President Donald Trump’s administration is confronting an inescapable economic paradox and it was on full display at the past week’s gathering of international finance chiefs in Washington.
Even as it urges the rest of the world to do more to boost global growth, the US is doubling down on the “America First’’ trade policies that have become a major drag on demand. For many at the International Monetary Fund spring meetings, those opposing forces highlight Trump’s disruptive presence in the world economy, his desire to blame others for forces he unleashes, and how his propensity for shaking things up gets in the way of some of his own priorities.
The paradox was laid out in Saturday’s communiqué from the IMF’s governing body with shareholders nominating “trade tensions” as the top risk for the global economy. While the finance ministers and central bank governors from around the world who make up the body declared they would step in as needed to address any turn for the worse in the global economy they also endorsed “free, fair, and mutually beneficial goods and services trade and investment” as “key engines for growth and job creation.”
“To this end, we recognise the need to resolve trade tensions,” they said.
Those tensions have had a primary source over the past year: Tariffs introduced by the US that have yielded a tit-for-tat response from trading partners from China to the EU.
Steven Mnuchin, Trump’s Treasury secretary, used his statement to the IMF’s council to call on major economies now slowing in Europe and China to do more to bolster growth.
The US, he went on, was doing its part via “its efforts to address restrictive trade practices around the world that are impeding stronger and more balanced US and global growth.’’
Mnuchin, however, may have been the only policy maker attending last week’s meetings who believes the US’s approach to trade is doing anything to help growth, or that Trump’s tariffs are a tool of trade liberalisation.
The growing uncertainty and slowdowns in investment and global trade that have resulted from Trump’s trade wars were major reasons behind the IMF’s decision to predict the world economy will grow this year at its slowest rate since the global financial crisis a decade ago.
To Maurice Obstfeld, who retired as the IMF’s chief economist last year, the link between a softer global expansion and Trump’s trade policies has been clear.
“If you look at the global weakness that we are seeing it is very much centred in manufacturing, industrial output weakness, investment weakness. And if you contrast that with fairly strong labour markets around the world and much better performance in services it’s hard not to believe that the trade tensions are playing a role in all that,’’ Obstfeld said in an interview.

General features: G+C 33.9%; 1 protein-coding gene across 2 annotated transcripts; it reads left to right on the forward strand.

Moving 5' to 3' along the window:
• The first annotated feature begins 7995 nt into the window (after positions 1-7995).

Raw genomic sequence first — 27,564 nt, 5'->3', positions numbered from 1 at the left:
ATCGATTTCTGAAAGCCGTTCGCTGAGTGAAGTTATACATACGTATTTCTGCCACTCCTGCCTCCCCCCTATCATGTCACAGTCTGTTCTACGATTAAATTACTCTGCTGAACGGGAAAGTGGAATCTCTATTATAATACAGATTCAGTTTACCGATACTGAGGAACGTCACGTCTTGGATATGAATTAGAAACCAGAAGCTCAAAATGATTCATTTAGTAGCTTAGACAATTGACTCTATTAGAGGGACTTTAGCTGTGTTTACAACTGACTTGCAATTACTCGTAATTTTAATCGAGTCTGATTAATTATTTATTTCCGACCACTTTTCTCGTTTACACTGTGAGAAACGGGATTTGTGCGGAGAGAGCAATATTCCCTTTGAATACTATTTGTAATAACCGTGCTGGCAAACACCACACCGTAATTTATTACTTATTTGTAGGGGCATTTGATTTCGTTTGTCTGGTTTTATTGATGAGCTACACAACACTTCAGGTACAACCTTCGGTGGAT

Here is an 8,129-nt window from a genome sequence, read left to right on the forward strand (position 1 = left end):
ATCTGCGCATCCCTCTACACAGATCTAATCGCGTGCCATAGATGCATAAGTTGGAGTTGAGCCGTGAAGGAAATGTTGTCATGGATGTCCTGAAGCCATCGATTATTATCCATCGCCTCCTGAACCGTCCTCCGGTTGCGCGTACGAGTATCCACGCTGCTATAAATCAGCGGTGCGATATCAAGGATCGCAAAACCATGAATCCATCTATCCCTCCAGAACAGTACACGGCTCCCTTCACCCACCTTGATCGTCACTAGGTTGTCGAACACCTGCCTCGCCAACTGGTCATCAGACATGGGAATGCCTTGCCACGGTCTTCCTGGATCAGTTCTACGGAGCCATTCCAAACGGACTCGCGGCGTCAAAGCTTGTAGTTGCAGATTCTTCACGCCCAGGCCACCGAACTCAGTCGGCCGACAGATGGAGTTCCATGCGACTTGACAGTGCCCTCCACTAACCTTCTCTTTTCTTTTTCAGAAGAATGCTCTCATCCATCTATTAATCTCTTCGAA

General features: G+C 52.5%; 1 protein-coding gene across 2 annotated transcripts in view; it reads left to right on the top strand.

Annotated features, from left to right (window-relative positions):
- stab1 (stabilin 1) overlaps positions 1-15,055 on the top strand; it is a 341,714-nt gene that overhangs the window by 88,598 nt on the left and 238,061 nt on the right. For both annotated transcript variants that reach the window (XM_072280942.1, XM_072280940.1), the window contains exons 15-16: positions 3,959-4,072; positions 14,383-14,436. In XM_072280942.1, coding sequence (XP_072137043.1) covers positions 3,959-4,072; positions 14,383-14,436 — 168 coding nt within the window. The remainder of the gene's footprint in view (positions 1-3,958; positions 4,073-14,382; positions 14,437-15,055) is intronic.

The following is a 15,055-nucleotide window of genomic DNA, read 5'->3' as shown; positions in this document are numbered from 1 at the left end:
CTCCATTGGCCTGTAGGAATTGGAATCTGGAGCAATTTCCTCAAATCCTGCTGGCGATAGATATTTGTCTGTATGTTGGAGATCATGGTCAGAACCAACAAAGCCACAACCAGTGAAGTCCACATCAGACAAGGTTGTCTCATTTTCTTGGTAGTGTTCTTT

That Trump in recent days has continued “stirring the pot’’ by threatening new tariffs on the European Union and Mexico has only served as a reminder that even if the administration reaches a deal with China in the weeks to come the president’s trade wars are far from over, Obstfeld said.
The administration’s finger pointing at other major economies is also a hint that going into the 2020 election Trump is lining up scapegoats – from abroad or at the US Federal Reserve – in case the US economy comes down hard from last year’s fiscal sugar rush.
What happens elsewhere in the world economy may matter more for the US than ever before. A February study by economists at Goldman Sachs Group Inc estimated a one percentage point decline in growth outside of the US reduces America’s expansion by an average of 0.5 point.
Economic policy makers from outside the US were not afraid to call out the Trump administration and its trade policies over the past week. “Protectionist moves don’t help either the US or China,’’ Haruhiko Kuroda, governor of the Bank of Japan, told reporters.
At an event on the sidelines of the IMF meeting on Thursday, Mark Carney, the governor of the Bank of England, bemoaned the fact that a global economy that just a year ago was in the midst of an upswing driven by robust trade and investment now appeared uncomfortably reliant on consumer spending as a result of the trade tensions.
“And normally when an expansion is reliant on the consumer you start watching the clock in terms of how much longer it will last,’’ he said.
While Mnuchin prods other countries do more to boost growth, the reality is that in places like the EU – which Trump last week threatened to hit with new tariffs and called a “brutal trading partner’’ – the easiest way to boost growth may be to simply remove the uncertainty caused by Trump’s trade bombast.
The threat alone of increased trade barriers whether it be within Europe due to Brexit or across the Atlantic, was a significant drag on the euro-area economy, said Francois Villeroy de Galhau, a member of the European Central Bank’s governing council.
“It’s up to political leaders to lift now these geopolitical uncertainties introduced by trade tensions,’’ he said.
There were some optimists in Washington last week.
The world is confronting a manageable “moderation’’ in growth, even in Europe, said Angel Ubide, head of economic research for global fixed income at Citadel. “The conditions are in place for growth to continue at a decent pace,’’ he said.
The “mood of worry’’ in the air as the IMF downgraded its growth forecasts also seemed overblown, Robin Brooks, chief economist of the Institute of International Finance, told an event organised by the group.
A newly dovish Fed and signs the US and China might soon reach a trade deal should be reasons for hope. “I’m kind of surprised how bearish people are,’’ Brooks said.
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